Besides assessing the specificity of each outcome, the presence or absence of a time frame was collected for every outcome. Some outcomes assessed the duration of an event, the time to an event or were safety monitoring outcomes. For these outcomes, reporting a time frame is not possible, and the timeframe was therefore denoted as irrelevant. Time frames were denoted to be not meaningful when they did not specify a point in time when the outcome was to be measured.
Only outcomes mentioned in the outcome fields were assessed. Other texts in the record were scanned for additional information on mentioned outcomes.
Before starting data extraction a small pilot project was carried out on 25 random records from the ICTRP database to test the assessment framework. Results of the pilot were discussed by DG and RV and the framework was subsequently adapted.
All records were assessed for eligibility by RV who then extracted and coded the data. During eligibility assessment and data extraction trial records that were not covered by the framework, or where that was ambiguous, were further assessed by DG. Conflicts were resolved by mutual agreement.
A more detailed overview of the rules used in all assessments is provided in supporting information file S1.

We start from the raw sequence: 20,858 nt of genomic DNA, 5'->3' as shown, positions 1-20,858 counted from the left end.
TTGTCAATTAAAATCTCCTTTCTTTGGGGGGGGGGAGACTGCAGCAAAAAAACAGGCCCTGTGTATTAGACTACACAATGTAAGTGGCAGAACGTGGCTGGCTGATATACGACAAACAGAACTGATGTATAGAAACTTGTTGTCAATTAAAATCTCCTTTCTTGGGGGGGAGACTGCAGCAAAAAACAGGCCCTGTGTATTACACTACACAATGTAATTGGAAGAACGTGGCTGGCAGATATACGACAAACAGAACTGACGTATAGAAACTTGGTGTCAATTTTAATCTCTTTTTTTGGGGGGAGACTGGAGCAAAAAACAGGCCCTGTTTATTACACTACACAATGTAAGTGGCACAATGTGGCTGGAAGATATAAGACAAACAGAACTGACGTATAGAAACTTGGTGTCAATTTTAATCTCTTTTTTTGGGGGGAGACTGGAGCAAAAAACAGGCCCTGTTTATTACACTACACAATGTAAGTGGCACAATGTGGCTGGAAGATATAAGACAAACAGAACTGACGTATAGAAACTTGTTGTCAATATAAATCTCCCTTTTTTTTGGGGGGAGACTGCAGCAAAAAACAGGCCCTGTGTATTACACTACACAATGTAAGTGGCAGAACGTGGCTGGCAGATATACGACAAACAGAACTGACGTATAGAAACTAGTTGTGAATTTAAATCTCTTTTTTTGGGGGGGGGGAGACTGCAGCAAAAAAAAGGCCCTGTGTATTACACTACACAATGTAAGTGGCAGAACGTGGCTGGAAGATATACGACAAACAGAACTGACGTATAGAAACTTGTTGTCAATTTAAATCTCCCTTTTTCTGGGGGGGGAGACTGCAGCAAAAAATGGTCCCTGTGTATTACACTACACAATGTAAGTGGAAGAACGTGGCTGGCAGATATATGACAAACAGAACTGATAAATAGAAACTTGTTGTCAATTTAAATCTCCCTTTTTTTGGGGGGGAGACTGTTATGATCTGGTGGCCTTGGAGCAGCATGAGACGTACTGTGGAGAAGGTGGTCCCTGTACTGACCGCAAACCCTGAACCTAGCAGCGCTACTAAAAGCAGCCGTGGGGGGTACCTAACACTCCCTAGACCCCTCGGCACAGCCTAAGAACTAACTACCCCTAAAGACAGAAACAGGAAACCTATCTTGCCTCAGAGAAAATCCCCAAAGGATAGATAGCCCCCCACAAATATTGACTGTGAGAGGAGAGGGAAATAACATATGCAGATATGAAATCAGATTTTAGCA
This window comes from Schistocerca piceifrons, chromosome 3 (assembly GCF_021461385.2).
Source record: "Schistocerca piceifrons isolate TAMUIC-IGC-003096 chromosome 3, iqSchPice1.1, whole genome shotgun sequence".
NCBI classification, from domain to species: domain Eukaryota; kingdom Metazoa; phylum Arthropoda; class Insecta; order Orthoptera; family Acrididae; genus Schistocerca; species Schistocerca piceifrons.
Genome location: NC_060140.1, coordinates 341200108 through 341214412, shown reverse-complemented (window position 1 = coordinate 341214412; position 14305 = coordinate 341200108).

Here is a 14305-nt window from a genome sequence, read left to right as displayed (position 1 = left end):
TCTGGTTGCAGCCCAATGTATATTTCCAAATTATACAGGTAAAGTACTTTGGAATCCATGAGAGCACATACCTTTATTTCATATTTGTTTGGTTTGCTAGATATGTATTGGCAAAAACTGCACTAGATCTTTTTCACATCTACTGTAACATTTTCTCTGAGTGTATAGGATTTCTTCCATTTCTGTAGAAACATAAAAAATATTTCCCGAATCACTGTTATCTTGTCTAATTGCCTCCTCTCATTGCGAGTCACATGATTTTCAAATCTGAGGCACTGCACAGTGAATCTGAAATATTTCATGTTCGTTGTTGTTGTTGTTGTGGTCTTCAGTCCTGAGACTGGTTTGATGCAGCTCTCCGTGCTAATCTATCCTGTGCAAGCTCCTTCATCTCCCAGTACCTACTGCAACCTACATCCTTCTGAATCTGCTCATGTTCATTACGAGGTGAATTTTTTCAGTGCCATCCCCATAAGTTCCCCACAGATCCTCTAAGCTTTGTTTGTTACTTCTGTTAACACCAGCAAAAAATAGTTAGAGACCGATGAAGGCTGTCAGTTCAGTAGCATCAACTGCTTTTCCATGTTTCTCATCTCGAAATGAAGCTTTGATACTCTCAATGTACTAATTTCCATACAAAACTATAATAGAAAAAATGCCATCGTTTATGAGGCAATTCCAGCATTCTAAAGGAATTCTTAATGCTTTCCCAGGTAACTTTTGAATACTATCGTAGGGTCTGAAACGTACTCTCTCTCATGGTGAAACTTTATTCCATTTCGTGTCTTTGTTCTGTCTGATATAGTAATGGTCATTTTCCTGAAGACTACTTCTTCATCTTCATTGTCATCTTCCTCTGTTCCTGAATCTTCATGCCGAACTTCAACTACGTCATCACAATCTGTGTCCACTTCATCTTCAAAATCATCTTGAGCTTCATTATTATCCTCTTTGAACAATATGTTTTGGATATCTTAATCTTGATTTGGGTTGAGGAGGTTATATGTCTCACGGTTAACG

Odds ratios and Pearson's chi-squares were calculated to assess the relationship between sources of funding and the presence of contact details. For this purpose, partially industry funded trials and non-industry funded trials were grouped together.
Completeness of registration of intervention specifics was analysed according to funding source and trial phase. A binary outcome variable was used that could be incomplete versus complete registration of the intervention. Complete registration entailed the reporting of drug name, dose, duration, frequency and route. Funding source was categorized as in the analysis of contact details. Trial phase was categorized to be Phase 0 or I versus other (some trials were registered as being Phase I & II; these were categorized as other). Regression analysis with robust estimation of variance for clustered samples was used to assess whether these variables influenced completeness of registration of intervention specifics .